Life on the Spectrum

Archive for November, 2016

What is Dyspraxia?

As I have said many times in this blog, I was diagnosed autistic (Asperger) as an adult. It wasn’t until some time later that I learned of the many conditions that can exist along with autism. One of them that I am quite sure I also have is dyspraxia.

Dyspraxia, also known as Developmental Coordination Disorder, is a condition that sometimes occurs along with autism. It is a common cause of executive function problems and may be mistaken for ADHD. Sometimes it is called “clumsy child syndrome” because motor skills problems that cause clumsiness are a common feature of dyspraxia.

Common features of dyspraxia are clumsiness, absent-mindedness, poor handwriting, difficulty following instructions, difficulty putting things into a sequence, and poor short-term memory. As with autism, dyspraxia/developmental coordination disorder is more often diagnosed in boys, possibly because it is more easily seen in sports when a child has difficulty kicking, throwing and/or catching a ball. While girls do play sports, difficulties in sports are more often attributed to such things as “throwing like a girl” than to a problem like dyspraxia. Kids with dyspraxia may be late for school, forget their books and their lunches, and have trouble following instructions in sequence such as “Take out your math book, read pages 9 and 10, and do questions 2 through 6 on page 11.”

When I was a child, I was sent to what was called “learning assistance” because I had difficulty holding a pencil and cutting with scissors. My printing and handwriting were always the bane of my teachers’ existence. I was constantly being told that I wasn’t holding my pencil or pen properly, and I could never draw a straight line, even with the help of a ruler. I still remember a grade 7 research project in which I struggled to copy, by hand, a picture from a book, only to have the teacher call it “the worst picture I have ever seen.”

Of course, gym class was a nightmare. I was the last in every race I ran. The one time I played goalie in a hockey game, I scored in my own goal. A game that was frequently requested by my classmates required everybody to stay on a course that had been laid out with floor mats in the gym, and I seldom was able to stay on the course for more than a few short minutes. I passed gym only because I did my best to get “participation” marks.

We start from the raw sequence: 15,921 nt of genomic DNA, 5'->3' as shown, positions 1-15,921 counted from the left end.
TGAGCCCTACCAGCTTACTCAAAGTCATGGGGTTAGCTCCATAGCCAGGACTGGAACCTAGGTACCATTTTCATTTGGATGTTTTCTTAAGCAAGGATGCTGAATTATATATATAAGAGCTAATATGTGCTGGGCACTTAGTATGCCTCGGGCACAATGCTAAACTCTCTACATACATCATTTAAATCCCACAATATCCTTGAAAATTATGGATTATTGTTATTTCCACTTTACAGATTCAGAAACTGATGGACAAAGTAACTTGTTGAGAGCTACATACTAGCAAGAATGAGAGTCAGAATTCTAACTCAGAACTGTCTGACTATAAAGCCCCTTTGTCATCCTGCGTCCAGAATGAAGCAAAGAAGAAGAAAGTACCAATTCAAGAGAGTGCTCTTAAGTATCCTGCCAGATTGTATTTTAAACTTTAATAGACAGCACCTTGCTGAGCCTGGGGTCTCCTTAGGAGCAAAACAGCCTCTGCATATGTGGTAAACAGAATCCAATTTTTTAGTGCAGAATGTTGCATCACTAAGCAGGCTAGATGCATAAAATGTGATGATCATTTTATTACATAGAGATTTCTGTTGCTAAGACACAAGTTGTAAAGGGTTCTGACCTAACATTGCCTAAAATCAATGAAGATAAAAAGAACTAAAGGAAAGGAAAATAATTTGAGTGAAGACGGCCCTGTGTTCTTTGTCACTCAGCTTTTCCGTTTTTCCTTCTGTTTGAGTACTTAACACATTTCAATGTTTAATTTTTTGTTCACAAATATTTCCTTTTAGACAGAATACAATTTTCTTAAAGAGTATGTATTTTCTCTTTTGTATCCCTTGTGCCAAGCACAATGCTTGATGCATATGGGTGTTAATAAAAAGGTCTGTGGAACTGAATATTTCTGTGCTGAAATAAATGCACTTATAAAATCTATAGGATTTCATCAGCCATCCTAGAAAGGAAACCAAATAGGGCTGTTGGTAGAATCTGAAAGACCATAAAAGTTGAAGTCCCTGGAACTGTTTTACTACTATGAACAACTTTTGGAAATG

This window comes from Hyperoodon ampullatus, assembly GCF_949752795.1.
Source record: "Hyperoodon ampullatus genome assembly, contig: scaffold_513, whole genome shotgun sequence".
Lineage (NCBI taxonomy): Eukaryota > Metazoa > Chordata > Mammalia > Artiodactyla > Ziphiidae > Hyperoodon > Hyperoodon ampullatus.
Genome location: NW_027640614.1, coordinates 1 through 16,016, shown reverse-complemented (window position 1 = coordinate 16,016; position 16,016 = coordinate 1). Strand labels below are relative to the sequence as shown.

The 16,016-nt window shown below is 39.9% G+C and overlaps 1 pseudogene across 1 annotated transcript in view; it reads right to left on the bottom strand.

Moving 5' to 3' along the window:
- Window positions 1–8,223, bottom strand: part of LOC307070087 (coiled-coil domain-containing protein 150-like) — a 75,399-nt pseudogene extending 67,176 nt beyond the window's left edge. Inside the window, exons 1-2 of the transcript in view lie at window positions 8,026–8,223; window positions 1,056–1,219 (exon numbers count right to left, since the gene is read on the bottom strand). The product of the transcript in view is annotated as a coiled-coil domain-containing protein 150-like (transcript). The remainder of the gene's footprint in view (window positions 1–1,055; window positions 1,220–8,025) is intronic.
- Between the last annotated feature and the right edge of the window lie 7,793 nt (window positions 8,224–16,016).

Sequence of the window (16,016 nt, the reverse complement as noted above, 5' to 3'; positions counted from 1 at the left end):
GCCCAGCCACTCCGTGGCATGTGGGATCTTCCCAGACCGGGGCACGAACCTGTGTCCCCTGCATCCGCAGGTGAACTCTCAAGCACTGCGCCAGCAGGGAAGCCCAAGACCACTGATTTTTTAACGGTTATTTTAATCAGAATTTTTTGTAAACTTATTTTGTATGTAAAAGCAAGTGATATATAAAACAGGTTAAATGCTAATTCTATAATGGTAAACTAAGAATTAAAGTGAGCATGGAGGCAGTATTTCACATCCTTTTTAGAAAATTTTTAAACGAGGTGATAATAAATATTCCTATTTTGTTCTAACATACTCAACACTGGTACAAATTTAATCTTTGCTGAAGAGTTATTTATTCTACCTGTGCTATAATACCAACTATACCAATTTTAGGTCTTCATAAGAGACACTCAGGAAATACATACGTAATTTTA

Outside school, I learned to ride a bike much later than my peers. I was constantly falling down and it seemed like my knees were always skinned. I stepped on people’s toes both literally and figuratively. My bedroom was something close to a disaster area. My clothes were always dirty and rumpled, no matter how often my mother washed or ironed them. I was late to everything. I probably broke quite a few dishes as well as toys. I remember when I got a job at a clothing store, and my father said, “Well, at least you can’t break clothes.” I sprained my ankle merely by trying to get out of bed to answer a ringing phone. (Thank goodness for cordless phones. I also broke a radio when I knocked it over in a hurry to get to a ringing phone that had jarred me out of bed.)

As an adult, dyspraxia has even caused me to have problems in romantic relationships. I was once “volunteered” by my then-girlfriend to help one of her friends paint a room. Of course, I did a terrible job. My girlfriend accused me of doing a bad job on purpose because I was jealous of her friend. Another time, she and I were at a concert and I tripped over the legs of a chair. Girlfriend confronted me afterwards, saying that she was tired of my “stumbling and bumbling around” and that I must be doing it to get attention. I don’t know what would make somebody try to get attention by tripping over things. I was already embarrassed by it, and having people pay attention to me simply made me more self-conscious, which made me even more likely to be clumsy.

Fortunately, dyspraxia hasn’t impacted my work life too much. Okay, my first job was working at McDonald’s, and that’s not the best place to be when you have dyspraxia. At least I knew enough about my abilities that I asked to not be assigned to work in the kitchen. I already suffered frequent burns from hot coffee and french fry racks. I didn’t trust myself around grills and deep fat fryers. I did, however, drop my fair share of burgers, and I could never get the hang of the lids for the coffee cups, especially at seven in the morning.

I have never been formally diagnosed with dyspraxia, but I am 99 percent sure that it is the cause of my difficulties. I do not have ADHD, and I don’t think I can blame autism for all of my problems. While I have the handwriting problems associated with dysgraphia, I don’t have the language difficulties. When I got my neuropsych evaluation that led to my autism diagnosis, some of the things that were included in the assessment were the fact that I was late to the appointment, that my clothes were wrinkled and food-stained and that I tripped on my way in.

As an adult, there are things I have learned to help myself cope with some of the difficulties that come along with my executive function problems. For example, when I have to be somewhere at a particular time, I find out what bus will get me there on time, and then I plan to catch the bus before that one, if not the one before that one. This is so that I won’t be late if I miss the bus. I also try to give myself extra time to catch a bus. For example, if leaving home at 9 a.m. will get me to the bus stop on time, I convince myself that I must leave at 8:45. (I usually wind up leaving between 8:50 and exactly 9.)